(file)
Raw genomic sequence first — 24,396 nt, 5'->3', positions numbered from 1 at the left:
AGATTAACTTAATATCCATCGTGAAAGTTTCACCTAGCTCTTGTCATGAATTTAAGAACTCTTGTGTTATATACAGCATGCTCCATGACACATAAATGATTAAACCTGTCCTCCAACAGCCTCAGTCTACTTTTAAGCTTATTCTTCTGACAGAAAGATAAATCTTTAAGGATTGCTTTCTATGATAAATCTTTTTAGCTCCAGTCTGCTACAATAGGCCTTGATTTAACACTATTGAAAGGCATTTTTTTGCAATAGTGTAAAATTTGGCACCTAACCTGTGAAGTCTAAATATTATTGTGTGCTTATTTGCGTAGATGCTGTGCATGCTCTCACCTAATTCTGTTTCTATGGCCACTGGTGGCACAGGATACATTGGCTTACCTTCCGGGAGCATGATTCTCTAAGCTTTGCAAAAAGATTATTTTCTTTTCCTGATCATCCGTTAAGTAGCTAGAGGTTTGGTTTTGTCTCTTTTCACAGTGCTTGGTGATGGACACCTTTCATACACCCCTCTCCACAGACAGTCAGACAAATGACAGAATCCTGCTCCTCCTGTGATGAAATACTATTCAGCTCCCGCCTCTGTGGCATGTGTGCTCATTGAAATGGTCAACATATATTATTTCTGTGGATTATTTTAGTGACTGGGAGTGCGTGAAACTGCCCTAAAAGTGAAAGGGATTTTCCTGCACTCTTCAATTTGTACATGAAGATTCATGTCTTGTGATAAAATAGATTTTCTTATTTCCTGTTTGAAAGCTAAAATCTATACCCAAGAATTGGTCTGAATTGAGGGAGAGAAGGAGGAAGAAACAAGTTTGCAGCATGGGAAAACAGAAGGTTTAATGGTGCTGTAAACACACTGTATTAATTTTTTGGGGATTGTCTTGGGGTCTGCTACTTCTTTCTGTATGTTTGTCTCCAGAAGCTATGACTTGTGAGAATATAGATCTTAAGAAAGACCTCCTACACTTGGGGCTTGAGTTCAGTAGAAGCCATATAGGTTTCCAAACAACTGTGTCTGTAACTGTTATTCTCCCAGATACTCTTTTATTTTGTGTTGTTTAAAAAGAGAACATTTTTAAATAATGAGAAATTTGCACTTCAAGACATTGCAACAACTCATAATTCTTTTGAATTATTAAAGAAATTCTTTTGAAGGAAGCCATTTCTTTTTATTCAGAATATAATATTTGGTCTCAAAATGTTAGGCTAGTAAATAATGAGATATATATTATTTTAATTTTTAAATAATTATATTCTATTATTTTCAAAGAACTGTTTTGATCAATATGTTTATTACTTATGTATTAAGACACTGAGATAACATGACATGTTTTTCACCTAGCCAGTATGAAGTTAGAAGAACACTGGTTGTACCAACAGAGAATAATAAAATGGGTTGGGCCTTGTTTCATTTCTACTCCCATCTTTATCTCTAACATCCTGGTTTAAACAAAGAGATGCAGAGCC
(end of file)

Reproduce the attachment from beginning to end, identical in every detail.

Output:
Raw genomic sequence first — 24,396 nt, 5'->3', positions numbered from 1 at the left:
AGATTAACTTAATATCCATCGTGAAAGTTTCACCTAGCTCTTGTCATGAATTTAAGAACTCTTGTGTTATATACAGCATGCTCCATGACACATAAATGATTAAACCTGTCCTCCAACAGCCTCAGTCTACTTTTAAGCTTATTCTTCTGACAGAAAGATAAATCTTTAAGGATTGCTTTCTATGATAAATCTTTTTAGCTCCAGTCTGCTACAATAGGCCTTGATTTAACACTATTGAAAGGCATTTTTTTGCAATAGTGTAAAATTTGGCACCTAACCTGTGAAGTCTAAATATTATTGTGTGCTTATTTGCGTAGATGCTGTGCATGCTCTCACCTAATTCTGTTTCTATGGCCACTGGTGGCACAGGATACATTGGCTTACCTTCCGGGAGCATGATTCTCTAAGCTTTGCAAAAAGATTATTTTCTTTTCCTGATCATCCGTTAAGTAGCTAGAGGTTTGGTTTTGTCTCTTTTCACAGTGCTTGGTGATGGACACCTTTCATACACCCCTCTCCACAGACAGTCAGACAAATGACAGAATCCTGCTCCTCCTGTGATGAAATACTATTCAGCTCCCGCCTCTGTGGCATGTGTGCTCATTGAAATGGTCAACATATATTATTTCTGTGGATTATTTTAGTGACTGGGAGTGCGTGAAACTGCCCTAAAAGTGAAAGGGATTTTCCTGCACTCTTCAATTTGTACATGAAGATTCATGTCTTGTGATAAAATAGATTTTCTTATTTCCTGTTTGAAAGCTAAAATCTATACCCAAGAATTGGTCTGAATTGAGGGAGAGAAGGAGGAAGAAACAAGTTTGCAGCATGGGAAAACAGAAGGTTTAATGGTGCTGTAAACACACTGTATTAATTTTTTGGGGATTGTCTTGGGGTCTGCTACTTCTTTCTGTATGTTTGTCTCCAGAAGCTATGACTTGTGAGAATATAGATCTTAAGAAAGACCTCCTACACTTGGGGCTTGAGTTCAGTAGAAGCCATATAGGTTTCCAAACAACTGTGTCTGTAACTGTTATTCTCCCAGATACTCTTTTATTTTGTGTTGTTTAAAAAGAGAACATTTTTAAATAATGAGAAATTTGCACTTCAAGACATTGCAACAACTCATAATTCTTTTGAATTATTAAAGAAATTCTTTTGAAGGAAGCCATTTCTTTTTATTCAGAATATAATATTTGGTCTCAAAATGTTAGGCTAGTAAATAATGAGATATATATTATTTTAATTTTTAAATAATTATATTCTATTATTTTCAAAGAACTGTTTTGATCAATATGTTTATTACTTATGTATTAAGACACTGAGATAACATGACATGTTTTTCACCTAGCCAGTATGAAGTTAGAAGAACACTGGTTGTACCAACAGAGAATAATAAAATGGGTTGGGCCTTGTTTCATTTCTACTCCCATCTTTATCTCTAACATCCTGGTTTAAACAAAGAGATGCAGAGCC